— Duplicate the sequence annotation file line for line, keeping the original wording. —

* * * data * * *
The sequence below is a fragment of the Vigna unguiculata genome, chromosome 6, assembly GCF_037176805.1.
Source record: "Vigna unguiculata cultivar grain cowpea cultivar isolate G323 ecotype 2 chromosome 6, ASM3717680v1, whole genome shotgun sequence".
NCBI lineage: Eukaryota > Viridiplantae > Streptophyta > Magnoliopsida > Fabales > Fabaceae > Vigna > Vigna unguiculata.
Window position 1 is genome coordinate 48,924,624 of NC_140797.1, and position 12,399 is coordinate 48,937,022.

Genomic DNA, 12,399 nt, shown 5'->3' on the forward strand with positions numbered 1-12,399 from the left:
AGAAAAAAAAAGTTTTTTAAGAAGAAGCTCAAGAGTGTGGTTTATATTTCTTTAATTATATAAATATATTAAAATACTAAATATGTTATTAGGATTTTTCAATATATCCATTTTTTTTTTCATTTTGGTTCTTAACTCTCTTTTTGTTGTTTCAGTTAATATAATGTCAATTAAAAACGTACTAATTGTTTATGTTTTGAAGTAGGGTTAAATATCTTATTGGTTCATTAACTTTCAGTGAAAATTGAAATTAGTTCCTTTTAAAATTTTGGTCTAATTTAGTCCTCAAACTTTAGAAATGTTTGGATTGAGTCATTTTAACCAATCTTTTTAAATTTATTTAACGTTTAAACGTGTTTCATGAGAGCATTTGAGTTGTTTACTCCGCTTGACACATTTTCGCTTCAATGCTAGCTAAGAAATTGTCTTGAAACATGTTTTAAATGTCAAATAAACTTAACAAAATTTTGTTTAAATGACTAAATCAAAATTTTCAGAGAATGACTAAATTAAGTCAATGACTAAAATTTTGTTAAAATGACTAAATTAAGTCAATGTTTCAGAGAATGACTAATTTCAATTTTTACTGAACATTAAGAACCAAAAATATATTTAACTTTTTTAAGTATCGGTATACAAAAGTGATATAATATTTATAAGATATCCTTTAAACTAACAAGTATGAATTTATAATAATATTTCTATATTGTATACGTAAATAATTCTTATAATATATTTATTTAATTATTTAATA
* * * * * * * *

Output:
The sequence below is a fragment of the Vigna unguiculata genome, chromosome 6, assembly GCF_037176805.1.
Source record: "Vigna unguiculata cultivar grain cowpea cultivar isolate G323 ecotype 2 chromosome 6, ASM3717680v1, whole genome shotgun sequence".
NCBI lineage: Eukaryota > Viridiplantae > Streptophyta > Magnoliopsida > Fabales > Fabaceae > Vigna > Vigna unguiculata.
Window position 1 is genome coordinate 48,924,624 of NC_140797.1, and position 12,399 is coordinate 48,937,022.

Genomic DNA, 12,399 nt, shown 5'->3' on the forward strand with positions numbered 1-12,399 from the left:
AGAAAAAAAAAGTTTTTTAAGAAGAAGCTCAAGAGTGTGGTTTATATTTCTTTAATTATATAAATATATTAAAATACTAAATATGTTATTAGGATTTTTCAATATATCCATTTTTTTTTTCATTTTGGTTCTTAACTCTCTTTTTGTTGTTTCAGTTAATATAATGTCAATTAAAAACGTACTAATTGTTTATGTTTTGAAGTAGGGTTAAATATCTTATTGGTTCATTAACTTTCAGTGAAAATTGAAATTAGTTCCTTTTAAAATTTTGGTCTAATTTAGTCCTCAAACTTTAGAAATGTTTGGATTGAGTCATTTTAACCAATCTTTTTAAATTTATTTAACGTTTAAACGTGTTTCATGAGAGCATTTGAGTTGTTTACTCCGCTTGACACATTTTCGCTTCAATGCTAGCTAAGAAATTGTCTTGAAACATGTTTTAAATGTCAAATAAACTTAACAAAATTTTGTTTAAATGACTAAATCAAAATTTTCAGAGAATGACTAAATTAAGTCAATGACTAAAATTTTGTTAAAATGACTAAATTAAGTCAATGTTTCAGAGAATGACTAATTTCAATTTTTACTGAACATTAAGAACCAAAAATATATTTAACTTTTTTAAGTATCGGTATACAAAAGTGATATAATATTTATAAGATATCCTTTAAACTAACAAGTATGAATTTATAATAATATTTCTATATTGTATACGTAAATAATTCTTATAATATATTTATTTAATTATTTAATA